Preliminary surveys of waterways are a process of getting to know your river. They involve library research, understanding topographic maps and aerial photographs (lots of fun that), as well as field trips to explore the general features of the waterway and learn more about the creatures that live in and around the waterway.
Not only are they enjoyable experiences, preliminary surveys are absolutely necessary to a good monitoring plan and other survey activities.
Before setting foot in the field, you need to prepare a river map. Use a topographic map(s) of the catchment area for strategic planning. (obtainable from Local Council or Institute of Geological & Nuclear Sciences).
Enquire at your nearest Lands Survey office or at your council to see if you can borrow or view aerial photographs of the area to compare to the topographic maps (Topographic maps are made from aerial photographs. Looked at in stereo, they are even better than flying over the terrain). Using these aids prepare your map and plan your research stations:
see where roads cross the water giving easy access for monitoring.
pinpoint where concentrations of people - or livestock - live along the waterway.
Work out where the wetlands and estuaries are (or were).
Identify the limits of the stream / river (where it starts to where it runs out to sea).
Identify the boundary of the water catchment (all the land that drains into stream).
Mark sites where water is drawn from river with a standard symbol to indicate size of withdrawal. Use a graded size of symbol or a number suffix on a 5 point scale.
Mark where effluent / pollutants enter the stream as piped flow, or as agricultural or horticultural run-off (hash land run-off areas on map).
Mark the extent of forested land in water catchment, including native forest, and exotic forest.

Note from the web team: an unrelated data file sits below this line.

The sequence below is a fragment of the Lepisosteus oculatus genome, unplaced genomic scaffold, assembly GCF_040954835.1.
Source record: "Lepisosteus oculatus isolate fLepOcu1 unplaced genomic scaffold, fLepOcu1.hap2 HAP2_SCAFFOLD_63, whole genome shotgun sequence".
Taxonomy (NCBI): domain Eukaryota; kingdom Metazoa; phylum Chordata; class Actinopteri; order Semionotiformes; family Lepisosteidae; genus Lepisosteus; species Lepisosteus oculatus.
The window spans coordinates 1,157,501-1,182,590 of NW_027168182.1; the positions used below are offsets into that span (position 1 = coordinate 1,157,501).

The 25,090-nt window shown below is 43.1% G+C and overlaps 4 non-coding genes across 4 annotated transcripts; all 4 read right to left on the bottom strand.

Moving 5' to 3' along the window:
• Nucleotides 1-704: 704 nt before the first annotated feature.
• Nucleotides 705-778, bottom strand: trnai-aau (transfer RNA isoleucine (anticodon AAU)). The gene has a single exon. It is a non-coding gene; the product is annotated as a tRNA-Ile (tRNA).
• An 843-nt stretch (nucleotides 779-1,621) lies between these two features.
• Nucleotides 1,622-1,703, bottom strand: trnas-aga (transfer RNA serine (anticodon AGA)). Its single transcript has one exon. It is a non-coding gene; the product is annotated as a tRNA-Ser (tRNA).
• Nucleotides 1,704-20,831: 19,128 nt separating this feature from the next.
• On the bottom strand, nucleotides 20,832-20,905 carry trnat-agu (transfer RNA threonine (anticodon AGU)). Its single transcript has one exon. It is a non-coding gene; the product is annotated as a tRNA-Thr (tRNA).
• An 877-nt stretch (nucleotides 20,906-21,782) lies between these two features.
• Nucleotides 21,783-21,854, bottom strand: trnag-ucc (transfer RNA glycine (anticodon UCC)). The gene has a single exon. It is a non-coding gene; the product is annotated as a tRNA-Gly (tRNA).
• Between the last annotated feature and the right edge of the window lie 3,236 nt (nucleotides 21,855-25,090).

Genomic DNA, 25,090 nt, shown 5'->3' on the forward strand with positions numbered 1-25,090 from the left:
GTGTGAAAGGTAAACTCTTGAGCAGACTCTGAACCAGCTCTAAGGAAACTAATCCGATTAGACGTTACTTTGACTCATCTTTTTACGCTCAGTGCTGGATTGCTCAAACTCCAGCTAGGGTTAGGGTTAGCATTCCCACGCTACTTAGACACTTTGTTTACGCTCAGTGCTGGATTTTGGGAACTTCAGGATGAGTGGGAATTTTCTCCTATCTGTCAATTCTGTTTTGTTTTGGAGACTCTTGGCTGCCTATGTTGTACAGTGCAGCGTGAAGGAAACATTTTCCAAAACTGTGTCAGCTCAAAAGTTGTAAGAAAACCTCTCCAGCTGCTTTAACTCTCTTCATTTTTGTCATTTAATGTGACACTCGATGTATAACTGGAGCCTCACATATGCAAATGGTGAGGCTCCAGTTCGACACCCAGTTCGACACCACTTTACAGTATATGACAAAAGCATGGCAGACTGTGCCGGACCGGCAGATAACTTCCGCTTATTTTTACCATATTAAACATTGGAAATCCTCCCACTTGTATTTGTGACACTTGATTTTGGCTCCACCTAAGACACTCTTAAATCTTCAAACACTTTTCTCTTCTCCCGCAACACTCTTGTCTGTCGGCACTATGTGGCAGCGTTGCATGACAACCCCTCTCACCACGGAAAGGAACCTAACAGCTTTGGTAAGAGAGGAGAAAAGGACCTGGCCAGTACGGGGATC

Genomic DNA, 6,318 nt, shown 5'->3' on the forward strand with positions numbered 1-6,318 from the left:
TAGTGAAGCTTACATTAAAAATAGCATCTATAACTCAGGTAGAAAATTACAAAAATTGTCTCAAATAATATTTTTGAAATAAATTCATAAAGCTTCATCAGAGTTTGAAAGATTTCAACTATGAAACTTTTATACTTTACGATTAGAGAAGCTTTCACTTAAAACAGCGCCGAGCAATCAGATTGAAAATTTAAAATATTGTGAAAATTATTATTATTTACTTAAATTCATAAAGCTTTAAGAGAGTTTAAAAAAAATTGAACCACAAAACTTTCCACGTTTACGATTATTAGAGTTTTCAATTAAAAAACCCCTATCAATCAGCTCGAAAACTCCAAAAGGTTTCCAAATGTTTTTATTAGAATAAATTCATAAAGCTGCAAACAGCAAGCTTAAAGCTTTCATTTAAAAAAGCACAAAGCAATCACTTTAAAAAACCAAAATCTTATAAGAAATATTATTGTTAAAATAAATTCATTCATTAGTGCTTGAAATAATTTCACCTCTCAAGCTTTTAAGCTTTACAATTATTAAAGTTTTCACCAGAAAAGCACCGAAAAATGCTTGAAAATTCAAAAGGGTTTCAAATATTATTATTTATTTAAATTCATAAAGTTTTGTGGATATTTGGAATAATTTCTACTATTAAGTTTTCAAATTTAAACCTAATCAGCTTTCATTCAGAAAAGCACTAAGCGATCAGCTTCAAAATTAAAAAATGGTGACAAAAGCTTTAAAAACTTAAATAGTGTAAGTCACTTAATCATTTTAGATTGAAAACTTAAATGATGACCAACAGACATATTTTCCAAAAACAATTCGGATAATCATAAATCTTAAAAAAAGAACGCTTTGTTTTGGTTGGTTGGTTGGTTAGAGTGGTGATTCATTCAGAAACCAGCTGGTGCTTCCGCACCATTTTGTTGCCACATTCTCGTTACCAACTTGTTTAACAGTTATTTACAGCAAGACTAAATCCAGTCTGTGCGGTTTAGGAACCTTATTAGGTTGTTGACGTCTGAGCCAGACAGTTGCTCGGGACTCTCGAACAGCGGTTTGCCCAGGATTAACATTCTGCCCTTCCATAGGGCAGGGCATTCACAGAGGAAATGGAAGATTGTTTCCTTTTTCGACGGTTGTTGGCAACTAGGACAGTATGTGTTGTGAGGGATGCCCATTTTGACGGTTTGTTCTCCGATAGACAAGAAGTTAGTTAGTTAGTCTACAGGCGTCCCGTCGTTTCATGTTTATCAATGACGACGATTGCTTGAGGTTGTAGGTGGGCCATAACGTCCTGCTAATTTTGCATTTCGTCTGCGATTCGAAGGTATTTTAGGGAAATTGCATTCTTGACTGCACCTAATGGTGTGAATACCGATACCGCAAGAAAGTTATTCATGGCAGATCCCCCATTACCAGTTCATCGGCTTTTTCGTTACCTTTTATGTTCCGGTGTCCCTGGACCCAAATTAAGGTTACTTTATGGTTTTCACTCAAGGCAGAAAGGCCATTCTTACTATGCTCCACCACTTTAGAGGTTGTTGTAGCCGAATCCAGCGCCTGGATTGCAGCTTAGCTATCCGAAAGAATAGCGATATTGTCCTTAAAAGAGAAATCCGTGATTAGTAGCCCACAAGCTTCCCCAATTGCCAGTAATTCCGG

Highlight usage areas with boundary lines and distinct hashing or shading.
Mark the extent of tidal flow in estuaries.
Ask permission well in advance if you would like to enter private land to establish a survey station. Be sure the landowner knows why you are doing the survey and invite the landowner to attend the meetings of your monitoring group and perhaps become a member and help do the survey.
If the property is some distance away, write a letter explaining why you are monitoring. Be clear that the purpose is to improve the water quality of the whole river and not an attempt to discover if they are doing something wrong. The landowner may be concerned about public liability claims if you should have an accident while on their property. Be aware of the following courtesy considerations:
Volunteer safety must be a top priority for water monitoring groups. Safety considerations should include travel to and from the site, pier or bank stability, testing procedures and weather conditions.
Before getting involved
with complex sampling programmes and the recording and analysis
of data, start simple.
After selecting a variety
of easy access places from your map and visiting these sites